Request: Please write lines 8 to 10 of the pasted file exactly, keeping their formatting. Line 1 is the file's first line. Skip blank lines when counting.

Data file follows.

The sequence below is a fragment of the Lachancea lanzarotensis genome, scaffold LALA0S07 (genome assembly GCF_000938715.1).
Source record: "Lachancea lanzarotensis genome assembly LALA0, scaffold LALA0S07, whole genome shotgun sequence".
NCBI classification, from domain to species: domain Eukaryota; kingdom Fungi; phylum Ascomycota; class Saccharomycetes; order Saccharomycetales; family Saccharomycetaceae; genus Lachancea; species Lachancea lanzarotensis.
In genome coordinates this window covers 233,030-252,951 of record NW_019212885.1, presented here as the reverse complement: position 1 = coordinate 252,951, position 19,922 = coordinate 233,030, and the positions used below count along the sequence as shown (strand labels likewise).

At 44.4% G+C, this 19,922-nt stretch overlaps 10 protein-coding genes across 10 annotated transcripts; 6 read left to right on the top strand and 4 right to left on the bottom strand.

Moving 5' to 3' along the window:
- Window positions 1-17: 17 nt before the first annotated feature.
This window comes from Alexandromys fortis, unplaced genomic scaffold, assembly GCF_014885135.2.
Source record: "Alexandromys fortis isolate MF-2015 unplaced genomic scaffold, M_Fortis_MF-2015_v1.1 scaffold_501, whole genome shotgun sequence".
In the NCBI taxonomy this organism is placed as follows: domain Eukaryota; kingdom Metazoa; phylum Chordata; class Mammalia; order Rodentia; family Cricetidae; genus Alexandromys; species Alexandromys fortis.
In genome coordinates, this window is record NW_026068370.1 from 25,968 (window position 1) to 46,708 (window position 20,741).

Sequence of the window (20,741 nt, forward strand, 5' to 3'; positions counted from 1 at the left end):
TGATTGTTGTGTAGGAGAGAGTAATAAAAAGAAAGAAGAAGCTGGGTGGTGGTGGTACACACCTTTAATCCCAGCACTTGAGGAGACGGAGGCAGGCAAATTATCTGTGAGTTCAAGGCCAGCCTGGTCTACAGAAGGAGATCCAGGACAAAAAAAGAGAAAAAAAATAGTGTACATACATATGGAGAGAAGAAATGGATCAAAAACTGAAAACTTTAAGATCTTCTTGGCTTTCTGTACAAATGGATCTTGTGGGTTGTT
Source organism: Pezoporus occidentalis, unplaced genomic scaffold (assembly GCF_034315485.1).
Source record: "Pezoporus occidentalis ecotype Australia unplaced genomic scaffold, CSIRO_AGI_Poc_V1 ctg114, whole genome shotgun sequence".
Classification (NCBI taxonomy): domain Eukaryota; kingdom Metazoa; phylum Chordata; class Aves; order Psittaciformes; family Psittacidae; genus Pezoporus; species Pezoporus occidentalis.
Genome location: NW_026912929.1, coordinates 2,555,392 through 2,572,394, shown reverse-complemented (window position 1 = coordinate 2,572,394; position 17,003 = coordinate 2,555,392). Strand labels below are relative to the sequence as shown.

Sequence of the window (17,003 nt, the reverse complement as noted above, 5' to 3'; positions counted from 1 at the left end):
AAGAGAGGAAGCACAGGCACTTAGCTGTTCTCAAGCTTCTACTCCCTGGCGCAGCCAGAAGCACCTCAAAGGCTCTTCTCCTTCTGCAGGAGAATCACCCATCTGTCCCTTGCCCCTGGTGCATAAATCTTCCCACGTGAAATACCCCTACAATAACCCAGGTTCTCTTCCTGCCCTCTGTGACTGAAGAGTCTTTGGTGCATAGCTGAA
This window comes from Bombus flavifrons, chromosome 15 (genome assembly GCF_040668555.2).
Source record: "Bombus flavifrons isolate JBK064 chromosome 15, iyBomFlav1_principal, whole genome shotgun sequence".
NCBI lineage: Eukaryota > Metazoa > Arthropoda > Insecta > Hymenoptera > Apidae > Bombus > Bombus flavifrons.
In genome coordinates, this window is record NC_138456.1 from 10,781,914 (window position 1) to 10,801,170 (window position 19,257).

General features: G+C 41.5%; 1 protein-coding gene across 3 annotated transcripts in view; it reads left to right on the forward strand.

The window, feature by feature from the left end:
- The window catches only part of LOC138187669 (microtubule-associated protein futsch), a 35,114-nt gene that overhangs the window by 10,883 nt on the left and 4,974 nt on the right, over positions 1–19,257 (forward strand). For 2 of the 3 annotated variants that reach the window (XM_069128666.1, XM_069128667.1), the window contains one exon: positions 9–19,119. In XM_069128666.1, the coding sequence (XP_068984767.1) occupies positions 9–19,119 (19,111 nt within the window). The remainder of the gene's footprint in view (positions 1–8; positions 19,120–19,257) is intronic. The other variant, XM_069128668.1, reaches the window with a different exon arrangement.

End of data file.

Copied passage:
This window comes from Alexandromys fortis, unplaced genomic scaffold, assembly GCF_014885135.2.
Source record: "Alexandromys fortis isolate MF-2015 unplaced genomic scaffold, M_Fortis_MF-2015_v1.1 scaffold_501, whole genome shotgun sequence".
In the NCBI taxonomy this organism is placed as follows: domain Eukaryota; kingdom Metazoa; phylum Chordata; class Mammalia; order Rodentia; family Cricetidae; genus Alexandromys; species Alexandromys fortis.